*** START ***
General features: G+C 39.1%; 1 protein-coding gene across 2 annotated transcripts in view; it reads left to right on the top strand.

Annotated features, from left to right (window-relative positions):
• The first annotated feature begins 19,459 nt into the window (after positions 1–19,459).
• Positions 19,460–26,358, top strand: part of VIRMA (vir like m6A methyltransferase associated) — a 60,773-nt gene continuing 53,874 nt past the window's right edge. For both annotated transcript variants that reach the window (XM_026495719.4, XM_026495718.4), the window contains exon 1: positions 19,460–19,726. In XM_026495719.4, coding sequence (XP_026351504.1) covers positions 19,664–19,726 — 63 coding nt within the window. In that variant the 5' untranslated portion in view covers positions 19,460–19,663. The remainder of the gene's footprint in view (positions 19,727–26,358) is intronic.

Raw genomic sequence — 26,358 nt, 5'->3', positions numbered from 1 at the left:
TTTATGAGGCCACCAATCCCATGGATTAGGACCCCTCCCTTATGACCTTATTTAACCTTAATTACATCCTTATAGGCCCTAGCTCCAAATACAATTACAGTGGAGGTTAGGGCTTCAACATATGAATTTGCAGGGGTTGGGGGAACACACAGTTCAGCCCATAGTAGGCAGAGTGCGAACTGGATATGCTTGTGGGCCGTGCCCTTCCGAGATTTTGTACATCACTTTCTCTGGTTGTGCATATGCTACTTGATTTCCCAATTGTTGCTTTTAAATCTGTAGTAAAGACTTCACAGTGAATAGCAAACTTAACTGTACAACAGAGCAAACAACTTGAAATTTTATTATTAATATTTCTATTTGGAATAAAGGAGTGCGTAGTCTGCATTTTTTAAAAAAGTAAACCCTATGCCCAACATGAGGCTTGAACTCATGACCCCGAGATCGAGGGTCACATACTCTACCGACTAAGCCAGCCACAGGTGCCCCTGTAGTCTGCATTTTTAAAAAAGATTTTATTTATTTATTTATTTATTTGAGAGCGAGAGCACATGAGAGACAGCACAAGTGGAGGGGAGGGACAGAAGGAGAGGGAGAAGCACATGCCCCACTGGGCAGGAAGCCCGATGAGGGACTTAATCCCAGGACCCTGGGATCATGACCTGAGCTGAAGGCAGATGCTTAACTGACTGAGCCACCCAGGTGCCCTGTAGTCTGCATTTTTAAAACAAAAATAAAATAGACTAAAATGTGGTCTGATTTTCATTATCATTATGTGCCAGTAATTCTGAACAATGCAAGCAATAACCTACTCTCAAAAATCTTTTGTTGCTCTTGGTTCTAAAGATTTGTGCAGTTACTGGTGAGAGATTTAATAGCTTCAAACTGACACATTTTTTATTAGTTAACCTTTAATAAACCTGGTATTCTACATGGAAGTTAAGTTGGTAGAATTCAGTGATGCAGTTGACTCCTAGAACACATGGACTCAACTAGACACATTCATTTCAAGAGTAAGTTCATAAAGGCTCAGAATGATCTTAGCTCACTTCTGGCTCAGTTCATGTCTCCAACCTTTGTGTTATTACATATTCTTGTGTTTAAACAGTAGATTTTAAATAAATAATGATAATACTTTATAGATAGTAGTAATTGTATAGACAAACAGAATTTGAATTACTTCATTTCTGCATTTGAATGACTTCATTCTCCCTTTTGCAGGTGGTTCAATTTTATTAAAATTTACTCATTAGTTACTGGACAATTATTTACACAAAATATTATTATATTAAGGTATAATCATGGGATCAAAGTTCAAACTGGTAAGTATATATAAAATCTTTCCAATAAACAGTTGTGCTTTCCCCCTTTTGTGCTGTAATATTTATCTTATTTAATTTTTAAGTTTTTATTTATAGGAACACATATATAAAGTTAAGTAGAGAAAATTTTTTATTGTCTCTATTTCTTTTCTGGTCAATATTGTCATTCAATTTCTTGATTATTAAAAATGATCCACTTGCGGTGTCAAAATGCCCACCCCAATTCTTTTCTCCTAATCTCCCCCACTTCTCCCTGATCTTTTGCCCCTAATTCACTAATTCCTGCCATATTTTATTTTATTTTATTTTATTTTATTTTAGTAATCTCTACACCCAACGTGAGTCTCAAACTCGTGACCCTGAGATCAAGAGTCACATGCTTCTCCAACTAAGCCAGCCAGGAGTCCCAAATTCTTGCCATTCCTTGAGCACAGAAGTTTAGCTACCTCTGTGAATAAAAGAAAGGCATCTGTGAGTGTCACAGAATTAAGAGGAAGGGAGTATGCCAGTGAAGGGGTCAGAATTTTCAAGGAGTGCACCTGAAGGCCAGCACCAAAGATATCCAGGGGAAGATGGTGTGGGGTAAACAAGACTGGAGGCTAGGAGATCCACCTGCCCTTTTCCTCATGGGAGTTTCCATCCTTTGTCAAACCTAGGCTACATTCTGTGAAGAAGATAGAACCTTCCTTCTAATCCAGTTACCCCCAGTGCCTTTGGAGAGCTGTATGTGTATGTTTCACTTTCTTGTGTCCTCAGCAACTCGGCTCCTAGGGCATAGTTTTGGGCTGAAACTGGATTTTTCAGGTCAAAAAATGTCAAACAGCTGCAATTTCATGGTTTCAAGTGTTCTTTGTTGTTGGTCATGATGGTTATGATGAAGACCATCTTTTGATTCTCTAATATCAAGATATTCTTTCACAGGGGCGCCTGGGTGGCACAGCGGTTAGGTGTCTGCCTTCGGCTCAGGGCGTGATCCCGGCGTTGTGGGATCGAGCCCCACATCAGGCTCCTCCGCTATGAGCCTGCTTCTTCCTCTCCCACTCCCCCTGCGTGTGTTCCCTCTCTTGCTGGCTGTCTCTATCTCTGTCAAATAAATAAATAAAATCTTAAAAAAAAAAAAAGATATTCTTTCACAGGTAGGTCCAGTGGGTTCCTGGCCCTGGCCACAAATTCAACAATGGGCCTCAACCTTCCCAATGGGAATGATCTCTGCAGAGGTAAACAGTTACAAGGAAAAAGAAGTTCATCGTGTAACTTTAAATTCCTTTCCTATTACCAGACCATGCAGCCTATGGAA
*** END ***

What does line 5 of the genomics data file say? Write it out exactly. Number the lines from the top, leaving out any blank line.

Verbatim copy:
Raw genomic sequence — 26,358 nt, 5'->3', positions numbered from 1 at the left: